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I'm trying to document some of my JavaScript according to this JavaScript Documentation guide and came across member access (private, public, protected). I was wondering what the classification would be of a member/function that was defined in the child class but only available in the child class's and it's parent's scope similar to the code snippet below.

Right now the methods initialize and returnItems are declared as public members inside homeBrew.queries.documentLibrary, but they aren't accessible outside of the homeBrew.queries class. Would they then be considered private, since they aren't globally accessible?

var homeBrew = homeBrew || {};

var homeBrew.queries = function () {
    var documentLibrary = function () {
        var siteContext = null;

        var initialize  = function (url, viewName) { /* ... */ }
        var getContext  = function () { /* ... */  }
        var sortItems   = function () { /* ... */  }
        var returnItems = function (callback) { /* ... */ }
        return {
            init: initialize,
            returnItems: returnItems
        }
    }

    var listLibrary = function () {
        // ...
        return { /*...*/ }
    }

    var libraryType = null;
    var queryDocumentLibrary = function (url, viewName) {
        libraryType = 'Document'
        documentLibrary.initialize(url, viewName)
    }
    var queryListLibrary = function (url, viewName) {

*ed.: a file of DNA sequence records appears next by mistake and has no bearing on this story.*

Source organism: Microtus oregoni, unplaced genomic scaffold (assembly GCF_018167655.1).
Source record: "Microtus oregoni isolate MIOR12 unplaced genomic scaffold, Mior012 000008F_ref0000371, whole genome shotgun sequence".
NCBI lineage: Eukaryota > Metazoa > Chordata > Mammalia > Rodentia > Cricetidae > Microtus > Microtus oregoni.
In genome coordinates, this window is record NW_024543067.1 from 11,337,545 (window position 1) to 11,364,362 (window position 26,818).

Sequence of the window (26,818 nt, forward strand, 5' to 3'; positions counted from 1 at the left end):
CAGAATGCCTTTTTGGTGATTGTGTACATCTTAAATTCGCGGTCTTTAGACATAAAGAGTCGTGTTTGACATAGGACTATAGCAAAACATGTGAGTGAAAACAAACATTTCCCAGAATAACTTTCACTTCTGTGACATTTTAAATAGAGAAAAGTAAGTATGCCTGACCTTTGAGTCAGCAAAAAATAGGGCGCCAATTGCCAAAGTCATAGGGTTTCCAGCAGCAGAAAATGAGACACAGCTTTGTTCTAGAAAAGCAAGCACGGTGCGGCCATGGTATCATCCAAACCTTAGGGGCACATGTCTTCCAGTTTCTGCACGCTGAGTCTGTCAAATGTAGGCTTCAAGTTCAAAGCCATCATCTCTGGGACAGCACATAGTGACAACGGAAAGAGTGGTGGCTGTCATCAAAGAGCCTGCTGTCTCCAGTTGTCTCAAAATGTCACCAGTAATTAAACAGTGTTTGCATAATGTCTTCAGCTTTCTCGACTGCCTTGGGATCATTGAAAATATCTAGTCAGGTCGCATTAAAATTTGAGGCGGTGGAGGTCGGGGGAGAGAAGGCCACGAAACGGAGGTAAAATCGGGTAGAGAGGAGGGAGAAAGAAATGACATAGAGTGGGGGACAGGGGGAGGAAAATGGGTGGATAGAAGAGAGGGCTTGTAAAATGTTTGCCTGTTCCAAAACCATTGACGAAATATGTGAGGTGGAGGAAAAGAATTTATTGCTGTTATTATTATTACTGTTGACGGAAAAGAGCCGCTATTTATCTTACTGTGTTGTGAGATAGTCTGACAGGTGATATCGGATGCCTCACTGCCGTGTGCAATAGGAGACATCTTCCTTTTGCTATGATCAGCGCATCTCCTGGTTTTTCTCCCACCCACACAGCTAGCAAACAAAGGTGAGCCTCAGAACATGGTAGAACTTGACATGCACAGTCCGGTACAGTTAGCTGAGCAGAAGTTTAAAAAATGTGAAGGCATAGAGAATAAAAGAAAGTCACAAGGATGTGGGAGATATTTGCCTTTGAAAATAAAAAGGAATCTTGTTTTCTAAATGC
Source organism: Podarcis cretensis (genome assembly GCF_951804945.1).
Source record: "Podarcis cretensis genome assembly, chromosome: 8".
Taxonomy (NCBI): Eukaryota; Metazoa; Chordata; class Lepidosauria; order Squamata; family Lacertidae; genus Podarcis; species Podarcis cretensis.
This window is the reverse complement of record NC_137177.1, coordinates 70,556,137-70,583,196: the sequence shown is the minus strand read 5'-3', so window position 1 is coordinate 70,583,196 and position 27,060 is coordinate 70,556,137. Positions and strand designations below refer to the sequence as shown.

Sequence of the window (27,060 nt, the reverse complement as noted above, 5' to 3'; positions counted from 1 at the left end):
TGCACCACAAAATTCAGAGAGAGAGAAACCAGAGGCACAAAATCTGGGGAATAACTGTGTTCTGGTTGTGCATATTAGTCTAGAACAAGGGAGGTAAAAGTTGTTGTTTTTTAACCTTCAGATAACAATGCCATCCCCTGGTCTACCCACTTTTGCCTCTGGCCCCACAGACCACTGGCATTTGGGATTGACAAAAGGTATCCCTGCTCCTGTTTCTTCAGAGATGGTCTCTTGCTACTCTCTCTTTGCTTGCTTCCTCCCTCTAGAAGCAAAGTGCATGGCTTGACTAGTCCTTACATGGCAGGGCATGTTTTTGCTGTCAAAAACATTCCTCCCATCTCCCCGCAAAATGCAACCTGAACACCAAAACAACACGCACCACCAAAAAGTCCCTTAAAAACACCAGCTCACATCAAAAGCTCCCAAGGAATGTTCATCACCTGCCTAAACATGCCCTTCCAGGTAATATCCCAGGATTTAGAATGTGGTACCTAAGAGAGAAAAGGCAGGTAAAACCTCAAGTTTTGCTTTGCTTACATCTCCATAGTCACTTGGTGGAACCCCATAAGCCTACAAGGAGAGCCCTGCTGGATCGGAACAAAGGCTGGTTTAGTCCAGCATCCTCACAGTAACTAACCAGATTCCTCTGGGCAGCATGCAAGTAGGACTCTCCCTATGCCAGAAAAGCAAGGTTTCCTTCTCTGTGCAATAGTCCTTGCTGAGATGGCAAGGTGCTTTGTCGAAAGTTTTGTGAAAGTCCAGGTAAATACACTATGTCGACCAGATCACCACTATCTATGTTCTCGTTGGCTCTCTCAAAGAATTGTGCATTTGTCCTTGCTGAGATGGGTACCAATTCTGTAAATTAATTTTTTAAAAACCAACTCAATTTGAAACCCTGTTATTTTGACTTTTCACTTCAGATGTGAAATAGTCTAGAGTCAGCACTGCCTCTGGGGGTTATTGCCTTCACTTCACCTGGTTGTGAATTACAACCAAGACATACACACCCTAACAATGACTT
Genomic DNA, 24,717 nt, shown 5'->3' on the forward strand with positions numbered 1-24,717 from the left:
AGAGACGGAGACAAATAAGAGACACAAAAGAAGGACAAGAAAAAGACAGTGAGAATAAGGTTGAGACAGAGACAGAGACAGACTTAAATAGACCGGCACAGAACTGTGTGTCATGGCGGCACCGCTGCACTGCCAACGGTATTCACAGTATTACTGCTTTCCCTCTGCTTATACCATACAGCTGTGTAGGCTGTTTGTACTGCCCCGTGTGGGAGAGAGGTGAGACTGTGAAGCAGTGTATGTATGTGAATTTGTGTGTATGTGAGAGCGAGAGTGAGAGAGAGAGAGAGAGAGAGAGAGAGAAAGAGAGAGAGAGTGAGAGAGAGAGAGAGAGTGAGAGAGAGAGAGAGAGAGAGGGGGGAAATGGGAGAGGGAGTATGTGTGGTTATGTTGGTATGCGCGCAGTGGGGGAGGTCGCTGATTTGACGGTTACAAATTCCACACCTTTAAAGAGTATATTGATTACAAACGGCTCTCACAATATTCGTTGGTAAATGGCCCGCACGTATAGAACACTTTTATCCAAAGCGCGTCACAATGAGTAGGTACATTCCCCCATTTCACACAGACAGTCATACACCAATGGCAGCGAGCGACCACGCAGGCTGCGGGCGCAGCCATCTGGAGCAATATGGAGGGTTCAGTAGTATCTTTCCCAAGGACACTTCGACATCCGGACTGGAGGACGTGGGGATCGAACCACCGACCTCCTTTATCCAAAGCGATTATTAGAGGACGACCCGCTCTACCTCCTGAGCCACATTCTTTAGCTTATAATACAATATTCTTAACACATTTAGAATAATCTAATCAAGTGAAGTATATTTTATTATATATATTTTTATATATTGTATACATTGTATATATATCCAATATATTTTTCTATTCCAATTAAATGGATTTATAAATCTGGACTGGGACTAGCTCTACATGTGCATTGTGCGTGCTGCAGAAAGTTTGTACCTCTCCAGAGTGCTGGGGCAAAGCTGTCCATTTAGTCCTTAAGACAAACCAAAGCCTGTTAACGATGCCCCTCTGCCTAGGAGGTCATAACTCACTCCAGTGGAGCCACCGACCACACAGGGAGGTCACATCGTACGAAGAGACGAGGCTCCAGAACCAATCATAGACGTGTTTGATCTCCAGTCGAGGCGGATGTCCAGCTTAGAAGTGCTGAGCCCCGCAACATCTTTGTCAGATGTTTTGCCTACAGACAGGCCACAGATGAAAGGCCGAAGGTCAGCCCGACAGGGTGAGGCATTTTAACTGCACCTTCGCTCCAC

libraryType = 'list'
        listLibrary.initialize(url, viewName)
    }
    var returnItems = function (callback) {
        switch (listType){
            case 'library':
                documentLibrary.returnItems(callback);
                break;
            case 'list':
                listLibrary.returnItems(callback);
                break;
            default:
                console.log('No query executed');
        }
    }

    return {
        queryDocuments: queryDocumentLibrary,
        queryLists: queryListLibrary,
        returnItems: returnItems
    }

}

  • Aren't these closures? – candied_orange Jul 31 at 19:38
  • @candied_orange they might be, but since I have to work with IE a lot, true classes (which were introduced with ES6) don't work. So I found this module/namespace method to emulate classes to a degree. – KGlasier Jul 31 at 20:19
  • Have you considered an ES6 shim? – kevin cline Jul 31 at 20:28

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